February 14, 1999 message
Long Green Valley Church of the Brethren
Glen Arm, Maryland USA
based upon Matthew 5:9-12
"When life hands you lemons, make lemonade." Youíve heard that phrase before, Iím sure. In part, the beatitudes weíve been exploring the last few Sundays share a similar message. These blessings Jesus spoke to the crowds long ago touch many of the sour experiences of life, times when we come to the end of our rope, or when we lose what we consider most valuable, or when matters fly out of our control, or when we face difficult choices, or when we are wronged, or when integrity and character are so hard to find in others or in ourselves.
"Blessed are the poor in spirit," Jesus said, as well as "those who mourn, the meek, those who hunger for whatís right, the merciful, the pure in heart." These beatitudes of our Lord flow out of the "lemon" times of life, the sour situations that set our teeth on edge. In a sense, the encouragement behind them is, if you will, to make lemonade. That is, when life hands you a curse, make a blessing out of it.
But is that all these beatitudes are, just little ditties to stick on our bumpers? "When life hands you lemons, make lemonade." While that phrase touches the sidewalk entrepreneur in us all, it sounds just a bit too easy. Where is the "aide" that makes the "lemon" into "Lemonade?" Especially when the lemons are really rotten? The last three beatitudes of our Lord get us down to the bottom of the barrel, especially the latter two, which speak of persecution for making the right choice.
Here youíve been handed lemons, and have chosen to make lemonade out of them. You have your stand on the sidewalk, and instead of buying the result of your hard work, people come along and knock you down, tear apart your booth, pour out your drink, steal your money, and laugh as they walk away. A bumper sticker just doesnít cut it at a time like that. Everything inside of you wants to return the favor, eye for eye, tooth for tooth. On the other hand, you might want to run away and never try again. What sort of blessing is this?
In response to such persecution, Jesus said, "yours is the kingdom of heaven." Not "will be," but "is." How interesting! In response to such persecution, Jesus said, "Rejoice and be glad. Heaven is right beside you, applauding you. And by the way, youíre in good company. Godís witnesses have always gotten into this kind of trouble." Again, how interesting!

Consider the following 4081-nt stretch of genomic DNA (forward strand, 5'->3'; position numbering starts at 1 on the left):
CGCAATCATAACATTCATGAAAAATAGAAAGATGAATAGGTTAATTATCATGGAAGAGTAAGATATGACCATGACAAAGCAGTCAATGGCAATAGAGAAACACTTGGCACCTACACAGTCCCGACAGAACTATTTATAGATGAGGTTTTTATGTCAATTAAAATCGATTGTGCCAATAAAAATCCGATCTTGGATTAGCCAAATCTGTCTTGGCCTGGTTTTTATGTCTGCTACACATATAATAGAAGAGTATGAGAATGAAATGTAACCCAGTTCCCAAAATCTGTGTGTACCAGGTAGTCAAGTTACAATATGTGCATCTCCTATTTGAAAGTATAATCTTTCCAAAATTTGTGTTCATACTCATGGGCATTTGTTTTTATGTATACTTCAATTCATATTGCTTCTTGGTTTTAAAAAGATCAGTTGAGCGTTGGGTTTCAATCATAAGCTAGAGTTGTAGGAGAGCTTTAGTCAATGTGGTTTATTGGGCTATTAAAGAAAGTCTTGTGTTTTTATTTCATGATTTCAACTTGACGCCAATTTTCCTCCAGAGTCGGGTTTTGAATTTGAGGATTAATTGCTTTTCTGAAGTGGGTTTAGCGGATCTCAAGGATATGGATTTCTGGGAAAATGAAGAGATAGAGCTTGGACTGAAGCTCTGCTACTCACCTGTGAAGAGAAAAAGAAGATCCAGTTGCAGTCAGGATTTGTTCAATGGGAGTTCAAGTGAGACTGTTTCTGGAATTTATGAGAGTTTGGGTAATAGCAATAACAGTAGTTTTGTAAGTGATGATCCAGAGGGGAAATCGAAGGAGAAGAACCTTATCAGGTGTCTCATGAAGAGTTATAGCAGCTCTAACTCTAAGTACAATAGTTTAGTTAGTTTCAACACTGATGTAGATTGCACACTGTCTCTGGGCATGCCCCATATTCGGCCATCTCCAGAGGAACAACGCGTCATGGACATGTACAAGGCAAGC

Furthermore, Jesus said, "Blessed are the peacemakers." Hmmm! He didnít say, "Blessed are those who try not to rock the boat, who seek to avoid conflict in the name of peace." No, he said, "Blessed are those who get up and make peace." He didnít say, "Get up, pull out your Smith and Wesson Peacemaker and blow some peace into or out of those who have treated you so badly." No, he said, "Blessed are those who make peace Godís way."
Real peace isnít the absence of conflict. Peacemaking isnít avoidance. Neither is it forced, either through the barrel of a gun or through a penetrating word intended to silence another. Godís way of reconciliation, something we focus upon during the upcoming season of Lent, involves a cross. Jesus chose to die, to place himself in the cross-hairs of humanity, in order to make peace, to reconcile us to God. Once, we all were enemies of God. In Christ Jesus, however, God made peace with us. He didnít say, "phooey on you," and walk away. He didnít pretend, "Iím okay, youíre okay." He didnít pull out his heavenly arsenal and blow us away. Simply, though not easily, God made peace by the power of the cross.
"Blessed are the peacemakers," Jesus said, "for they will be called the sons and daughters of God."... This morning, I extend an invitation for you to share stories of reconciliation, experiences of real love in action, where persons got up and made peace with the aide of a power beyond them and yet a power within them. These donít have to be terribly profound stories. Most true peacemaking is just plain, nitty-gritty, time-consuming stuff. I am aware of one story we need to hear this morning about a daughter of God who reached out and made peace with her earthly father. Maybe we could start with that one.
(This led into a time of persons in congregation sharing stories of reconciliation, one from a woman who only recently was reunited with her estranged father, in the time leading up to his death.)
©1999Peter L. Haynes
return to "Messages" page
return to Long Green Valley Church page